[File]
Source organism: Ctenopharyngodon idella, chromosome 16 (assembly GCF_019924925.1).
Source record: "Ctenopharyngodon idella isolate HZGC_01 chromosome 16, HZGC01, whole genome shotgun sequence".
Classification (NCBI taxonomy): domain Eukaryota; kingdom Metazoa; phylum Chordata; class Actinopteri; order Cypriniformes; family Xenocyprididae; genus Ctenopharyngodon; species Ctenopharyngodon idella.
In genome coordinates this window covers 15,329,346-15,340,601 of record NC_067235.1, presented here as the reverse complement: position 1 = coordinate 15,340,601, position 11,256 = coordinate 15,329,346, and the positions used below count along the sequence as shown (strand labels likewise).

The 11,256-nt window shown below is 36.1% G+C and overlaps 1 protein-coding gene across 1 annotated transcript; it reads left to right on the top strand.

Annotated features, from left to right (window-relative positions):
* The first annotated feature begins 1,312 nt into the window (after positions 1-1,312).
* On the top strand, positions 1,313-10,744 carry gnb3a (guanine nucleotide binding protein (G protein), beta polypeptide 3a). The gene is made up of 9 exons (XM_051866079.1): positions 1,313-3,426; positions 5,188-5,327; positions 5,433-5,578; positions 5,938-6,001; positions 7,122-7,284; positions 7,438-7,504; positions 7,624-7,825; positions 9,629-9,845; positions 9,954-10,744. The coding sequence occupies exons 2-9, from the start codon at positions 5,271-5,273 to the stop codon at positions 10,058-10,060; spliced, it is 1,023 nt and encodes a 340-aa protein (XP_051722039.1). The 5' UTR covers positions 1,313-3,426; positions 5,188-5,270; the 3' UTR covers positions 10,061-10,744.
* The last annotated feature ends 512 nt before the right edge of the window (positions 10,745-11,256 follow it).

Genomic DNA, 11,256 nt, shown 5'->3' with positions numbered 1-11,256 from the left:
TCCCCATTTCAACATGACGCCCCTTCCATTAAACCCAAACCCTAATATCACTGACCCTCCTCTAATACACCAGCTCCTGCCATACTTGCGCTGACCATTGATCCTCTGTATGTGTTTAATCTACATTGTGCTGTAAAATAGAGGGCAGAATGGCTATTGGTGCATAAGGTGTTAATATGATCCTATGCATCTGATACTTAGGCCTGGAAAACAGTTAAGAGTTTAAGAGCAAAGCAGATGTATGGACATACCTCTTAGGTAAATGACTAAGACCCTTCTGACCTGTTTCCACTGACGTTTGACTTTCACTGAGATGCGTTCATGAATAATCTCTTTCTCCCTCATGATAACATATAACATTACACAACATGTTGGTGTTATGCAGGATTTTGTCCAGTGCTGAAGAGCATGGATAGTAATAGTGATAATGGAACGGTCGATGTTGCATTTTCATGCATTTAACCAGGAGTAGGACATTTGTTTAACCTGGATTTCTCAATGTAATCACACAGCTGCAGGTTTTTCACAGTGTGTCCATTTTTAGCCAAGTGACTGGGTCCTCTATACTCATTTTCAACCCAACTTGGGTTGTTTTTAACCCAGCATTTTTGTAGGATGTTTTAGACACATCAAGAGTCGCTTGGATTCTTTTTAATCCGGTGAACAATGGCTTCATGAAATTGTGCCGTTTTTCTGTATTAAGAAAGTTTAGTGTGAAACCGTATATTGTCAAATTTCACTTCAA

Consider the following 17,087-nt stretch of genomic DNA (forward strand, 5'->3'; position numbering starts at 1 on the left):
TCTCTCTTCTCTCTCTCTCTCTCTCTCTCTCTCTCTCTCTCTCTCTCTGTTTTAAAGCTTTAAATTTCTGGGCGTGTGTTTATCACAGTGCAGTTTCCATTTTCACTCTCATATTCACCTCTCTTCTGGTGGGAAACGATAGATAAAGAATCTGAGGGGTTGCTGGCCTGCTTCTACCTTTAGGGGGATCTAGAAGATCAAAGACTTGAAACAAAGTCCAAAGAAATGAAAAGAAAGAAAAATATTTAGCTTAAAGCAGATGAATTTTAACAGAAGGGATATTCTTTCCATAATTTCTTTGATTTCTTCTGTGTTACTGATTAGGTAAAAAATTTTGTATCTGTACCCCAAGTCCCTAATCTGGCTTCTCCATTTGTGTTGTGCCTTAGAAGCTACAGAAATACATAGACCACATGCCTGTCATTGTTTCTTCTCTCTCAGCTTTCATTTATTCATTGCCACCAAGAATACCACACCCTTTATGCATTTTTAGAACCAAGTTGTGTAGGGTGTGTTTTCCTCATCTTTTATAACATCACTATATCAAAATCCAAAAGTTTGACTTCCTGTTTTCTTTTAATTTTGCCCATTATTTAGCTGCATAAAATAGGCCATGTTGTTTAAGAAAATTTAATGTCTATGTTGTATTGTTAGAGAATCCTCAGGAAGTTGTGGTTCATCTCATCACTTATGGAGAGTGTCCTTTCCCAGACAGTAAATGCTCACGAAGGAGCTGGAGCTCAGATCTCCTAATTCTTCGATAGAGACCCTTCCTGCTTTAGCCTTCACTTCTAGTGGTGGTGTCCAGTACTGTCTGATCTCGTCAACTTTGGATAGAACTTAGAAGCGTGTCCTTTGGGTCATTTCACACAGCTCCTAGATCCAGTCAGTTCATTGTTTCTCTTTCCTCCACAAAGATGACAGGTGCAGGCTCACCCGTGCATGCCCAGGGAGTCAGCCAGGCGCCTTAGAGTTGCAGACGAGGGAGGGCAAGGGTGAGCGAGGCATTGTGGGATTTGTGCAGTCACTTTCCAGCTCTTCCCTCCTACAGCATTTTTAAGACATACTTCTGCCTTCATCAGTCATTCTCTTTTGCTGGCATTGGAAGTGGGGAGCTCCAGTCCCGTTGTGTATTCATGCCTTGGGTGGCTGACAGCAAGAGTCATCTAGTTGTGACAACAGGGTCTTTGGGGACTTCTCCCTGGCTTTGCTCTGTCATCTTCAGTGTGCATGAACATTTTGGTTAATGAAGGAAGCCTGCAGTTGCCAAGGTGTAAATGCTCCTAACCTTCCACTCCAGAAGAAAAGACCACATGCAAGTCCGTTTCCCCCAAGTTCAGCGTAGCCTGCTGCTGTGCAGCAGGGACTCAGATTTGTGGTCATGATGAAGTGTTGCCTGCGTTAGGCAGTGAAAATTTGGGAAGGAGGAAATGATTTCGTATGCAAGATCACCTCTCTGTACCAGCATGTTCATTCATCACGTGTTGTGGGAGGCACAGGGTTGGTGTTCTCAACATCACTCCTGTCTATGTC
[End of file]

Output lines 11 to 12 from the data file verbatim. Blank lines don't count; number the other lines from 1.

TCCCCATTTCAACATGACGCCCCTTCCATTAAACCCAAACCCTAATATCACTGACCCTCCTCTAATACACCAGCTCCTGCCATACTTGCGCTGACCATTGATCCTCTGTATGTGTTTAATCTACATTGTGCTGTAAAATAGAGGGCAGAATGGCTATTGGTGCATAAGGTGTTAATATGATCCTATGCATCTGATACTTAGGCCTGGAAAACAGTTAAGAGTTTAAGAGCAAAGCAGATGTATGGACATACCTCTTAGGTAAATGACTAAGACCCTTCTGACCTGTTTCCACTGACGTTTGACTTTCACTGAGATGCGTTCATGAATAATCTCTTTCTCCCTCATGATAACATATAACATTACACAACATGTTGGTGTTATGCAGGATTTTGTCCAGTGCTGAAGAGCATGGATAGTAATAGTGATAATGGAACGGTCGATGTTGCATTTTCATGCATTTAACCAGGAGTAGGACATTTGTTTAACCTGGATTTCTCAATGTAATCACACAGCTGCAGGTTTTTCACAGTGTGTCCATTTTTAGCCAAGTGACTGGGTCCTCTATACTCATTTTCAACCCAACTTGGGTTGTTTTTAACCCAGCATTTTTGTAGGATGTTTTAGACACATCAAGAGTCGCTTGGATTCTTTTTAATCCGGTGAACAATGGCTTCATGAAATTGTGCCGTTTTTCTGTATTAAGAAAGTTTAGTGTGAAACCGTATATTGTCAAATTTCACTTCAA

Consider the following 17,087-nt stretch of genomic DNA (forward strand, 5'->3'; position numbering starts at 1 on the left):